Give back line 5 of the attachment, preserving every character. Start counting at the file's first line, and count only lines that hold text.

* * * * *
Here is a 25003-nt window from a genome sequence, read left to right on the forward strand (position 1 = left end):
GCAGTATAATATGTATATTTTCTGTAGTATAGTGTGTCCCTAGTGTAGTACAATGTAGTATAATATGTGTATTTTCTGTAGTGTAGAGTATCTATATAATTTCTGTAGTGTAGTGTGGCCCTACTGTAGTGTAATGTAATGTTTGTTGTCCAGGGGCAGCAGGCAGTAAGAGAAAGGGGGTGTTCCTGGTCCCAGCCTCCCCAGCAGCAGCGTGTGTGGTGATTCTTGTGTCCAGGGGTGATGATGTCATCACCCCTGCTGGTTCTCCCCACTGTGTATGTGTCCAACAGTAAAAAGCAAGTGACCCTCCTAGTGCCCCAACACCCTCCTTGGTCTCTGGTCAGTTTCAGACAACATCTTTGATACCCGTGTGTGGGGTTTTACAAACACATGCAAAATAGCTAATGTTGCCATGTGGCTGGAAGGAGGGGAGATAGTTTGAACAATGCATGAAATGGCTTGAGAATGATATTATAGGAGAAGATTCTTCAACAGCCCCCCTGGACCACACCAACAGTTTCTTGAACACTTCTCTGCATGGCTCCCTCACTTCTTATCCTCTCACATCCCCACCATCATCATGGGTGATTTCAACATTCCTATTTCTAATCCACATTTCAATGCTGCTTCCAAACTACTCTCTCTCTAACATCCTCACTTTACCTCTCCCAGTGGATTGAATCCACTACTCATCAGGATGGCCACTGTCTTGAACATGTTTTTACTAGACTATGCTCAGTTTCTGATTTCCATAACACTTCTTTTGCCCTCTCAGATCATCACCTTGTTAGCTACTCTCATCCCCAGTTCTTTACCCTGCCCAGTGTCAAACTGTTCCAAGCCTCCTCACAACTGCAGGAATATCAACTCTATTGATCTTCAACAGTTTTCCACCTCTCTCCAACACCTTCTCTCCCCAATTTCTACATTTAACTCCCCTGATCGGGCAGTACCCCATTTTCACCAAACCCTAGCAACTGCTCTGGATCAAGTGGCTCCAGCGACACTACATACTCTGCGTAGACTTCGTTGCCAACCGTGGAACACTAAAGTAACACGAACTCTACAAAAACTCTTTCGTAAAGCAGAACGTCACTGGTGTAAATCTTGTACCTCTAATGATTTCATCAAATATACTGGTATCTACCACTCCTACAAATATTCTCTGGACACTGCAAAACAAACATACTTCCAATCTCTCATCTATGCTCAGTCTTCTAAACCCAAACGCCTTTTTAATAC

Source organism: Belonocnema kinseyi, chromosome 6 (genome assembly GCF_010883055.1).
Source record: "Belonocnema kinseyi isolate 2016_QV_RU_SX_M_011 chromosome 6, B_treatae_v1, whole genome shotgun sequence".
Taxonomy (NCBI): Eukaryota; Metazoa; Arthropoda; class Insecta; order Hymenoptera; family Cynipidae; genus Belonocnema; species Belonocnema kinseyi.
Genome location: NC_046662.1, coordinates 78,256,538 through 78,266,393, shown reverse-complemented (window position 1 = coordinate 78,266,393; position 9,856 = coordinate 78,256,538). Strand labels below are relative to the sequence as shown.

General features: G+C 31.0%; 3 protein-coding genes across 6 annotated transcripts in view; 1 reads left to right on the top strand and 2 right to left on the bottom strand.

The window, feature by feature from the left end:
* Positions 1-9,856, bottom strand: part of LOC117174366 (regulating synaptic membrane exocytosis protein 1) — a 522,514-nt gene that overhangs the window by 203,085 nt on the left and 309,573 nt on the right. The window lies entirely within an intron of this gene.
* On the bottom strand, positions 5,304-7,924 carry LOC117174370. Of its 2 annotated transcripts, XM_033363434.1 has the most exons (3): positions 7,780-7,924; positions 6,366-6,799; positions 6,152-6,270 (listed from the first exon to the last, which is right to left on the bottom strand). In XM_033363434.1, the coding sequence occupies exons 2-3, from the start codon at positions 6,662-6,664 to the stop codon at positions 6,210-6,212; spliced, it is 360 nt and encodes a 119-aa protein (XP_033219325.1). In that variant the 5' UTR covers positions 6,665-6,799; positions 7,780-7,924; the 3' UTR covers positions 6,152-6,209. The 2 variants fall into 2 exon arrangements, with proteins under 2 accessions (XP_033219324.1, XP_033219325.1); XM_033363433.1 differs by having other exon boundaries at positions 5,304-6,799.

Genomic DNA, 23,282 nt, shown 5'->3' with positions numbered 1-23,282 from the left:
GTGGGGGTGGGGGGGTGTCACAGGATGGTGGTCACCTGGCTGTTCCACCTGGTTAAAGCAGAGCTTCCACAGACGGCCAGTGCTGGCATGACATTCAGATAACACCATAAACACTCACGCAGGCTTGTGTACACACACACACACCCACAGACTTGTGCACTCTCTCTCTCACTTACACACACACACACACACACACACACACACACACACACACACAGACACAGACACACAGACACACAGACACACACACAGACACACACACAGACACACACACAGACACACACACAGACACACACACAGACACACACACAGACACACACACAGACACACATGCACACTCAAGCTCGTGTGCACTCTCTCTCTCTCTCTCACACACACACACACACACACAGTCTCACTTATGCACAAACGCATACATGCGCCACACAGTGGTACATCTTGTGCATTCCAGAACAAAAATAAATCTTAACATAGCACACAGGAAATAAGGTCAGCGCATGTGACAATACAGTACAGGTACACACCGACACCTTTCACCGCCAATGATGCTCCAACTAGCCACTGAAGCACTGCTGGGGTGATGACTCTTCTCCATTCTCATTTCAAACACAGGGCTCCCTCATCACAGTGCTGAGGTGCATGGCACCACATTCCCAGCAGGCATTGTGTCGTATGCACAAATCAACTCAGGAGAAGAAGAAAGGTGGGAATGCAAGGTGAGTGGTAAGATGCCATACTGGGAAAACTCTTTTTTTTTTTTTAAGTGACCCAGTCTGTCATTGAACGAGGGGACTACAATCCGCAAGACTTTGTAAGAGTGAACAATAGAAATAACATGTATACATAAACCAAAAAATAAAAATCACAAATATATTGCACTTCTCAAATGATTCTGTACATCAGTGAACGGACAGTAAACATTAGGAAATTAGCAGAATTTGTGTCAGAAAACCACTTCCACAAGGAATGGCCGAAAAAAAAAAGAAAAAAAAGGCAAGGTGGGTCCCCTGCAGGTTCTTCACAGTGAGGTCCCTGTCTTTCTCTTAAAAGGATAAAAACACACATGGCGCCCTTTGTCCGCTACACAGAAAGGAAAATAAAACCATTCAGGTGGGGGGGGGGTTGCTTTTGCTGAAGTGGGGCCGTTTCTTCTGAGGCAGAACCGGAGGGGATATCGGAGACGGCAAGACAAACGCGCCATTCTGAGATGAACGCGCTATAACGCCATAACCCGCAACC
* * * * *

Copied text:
Taxonomy (NCBI): Eukaryota; Metazoa; Arthropoda; class Insecta; order Hymenoptera; family Cynipidae; genus Belonocnema; species Belonocnema kinseyi.